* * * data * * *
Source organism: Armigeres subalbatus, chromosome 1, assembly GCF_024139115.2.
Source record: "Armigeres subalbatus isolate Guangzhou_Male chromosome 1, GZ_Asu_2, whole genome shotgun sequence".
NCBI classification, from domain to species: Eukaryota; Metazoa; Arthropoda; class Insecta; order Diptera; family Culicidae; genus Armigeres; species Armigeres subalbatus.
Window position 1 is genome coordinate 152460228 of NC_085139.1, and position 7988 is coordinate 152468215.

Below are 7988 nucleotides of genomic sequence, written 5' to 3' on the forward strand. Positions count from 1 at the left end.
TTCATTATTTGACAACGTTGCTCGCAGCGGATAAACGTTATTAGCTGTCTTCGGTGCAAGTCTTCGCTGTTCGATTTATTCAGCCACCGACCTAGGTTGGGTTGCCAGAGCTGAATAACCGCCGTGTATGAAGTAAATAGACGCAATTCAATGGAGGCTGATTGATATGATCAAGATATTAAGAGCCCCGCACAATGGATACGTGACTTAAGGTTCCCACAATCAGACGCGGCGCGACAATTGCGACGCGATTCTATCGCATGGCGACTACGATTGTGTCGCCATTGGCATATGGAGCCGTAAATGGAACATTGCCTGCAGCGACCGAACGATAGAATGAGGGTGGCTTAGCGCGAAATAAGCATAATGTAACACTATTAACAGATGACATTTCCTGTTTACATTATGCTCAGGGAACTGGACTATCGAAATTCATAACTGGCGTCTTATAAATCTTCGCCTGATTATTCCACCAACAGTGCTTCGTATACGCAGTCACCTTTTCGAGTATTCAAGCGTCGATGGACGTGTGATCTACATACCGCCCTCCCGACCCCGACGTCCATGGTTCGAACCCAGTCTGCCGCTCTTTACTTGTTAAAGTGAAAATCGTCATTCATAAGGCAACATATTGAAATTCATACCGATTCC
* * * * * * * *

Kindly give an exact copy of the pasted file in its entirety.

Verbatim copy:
Source organism: Armigeres subalbatus, chromosome 1, assembly GCF_024139115.2.
Source record: "Armigeres subalbatus isolate Guangzhou_Male chromosome 1, GZ_Asu_2, whole genome shotgun sequence".
NCBI classification, from domain to species: Eukaryota; Metazoa; Arthropoda; class Insecta; order Diptera; family Culicidae; genus Armigeres; species Armigeres subalbatus.
Window position 1 is genome coordinate 152460228 of NC_085139.1, and position 7988 is coordinate 152468215.

Below are 7988 nucleotides of genomic sequence, written 5' to 3' on the forward strand. Positions count from 1 at the left end.
TTCATTATTTGACAACGTTGCTCGCAGCGGATAAACGTTATTAGCTGTCTTCGGTGCAAGTCTTCGCTGTTCGATTTATTCAGCCACCGACCTAGGTTGGGTTGCCAGAGCTGAATAACCGCCGTGTATGAAGTAAATAGACGCAATTCAATGGAGGCTGATTGATATGATCAAGATATTAAGAGCCCCGCACAATGGATACGTGACTTAAGGTTCCCACAATCAGACGCGGCGCGACAATTGCGACGCGATTCTATCGCATGGCGACTACGATTGTGTCGCCATTGGCATATGGAGCCGTAAATGGAACATTGCCTGCAGCGACCGAACGATAGAATGAGGGTGGCTTAGCGCGAAATAAGCATAATGTAACACTATTAACAGATGACATTTCCTGTTTACATTATGCTCAGGGAACTGGACTATCGAAATTCATAACTGGCGTCTTATAAATCTTCGCCTGATTATTCCACCAACAGTGCTTCGTATACGCAGTCACCTTTTCGAGTATTCAAGCGTCGATGGACGTGTGATCTACATACCGCCCTCCCGACCCCGACGTCCATGGTTCGAACCCAGTCTGCCGCTCTTTACTTGTTAAAGTGAAAATCGTCATTCATAAGGCAACATATTGAAATTCATACCGATTCC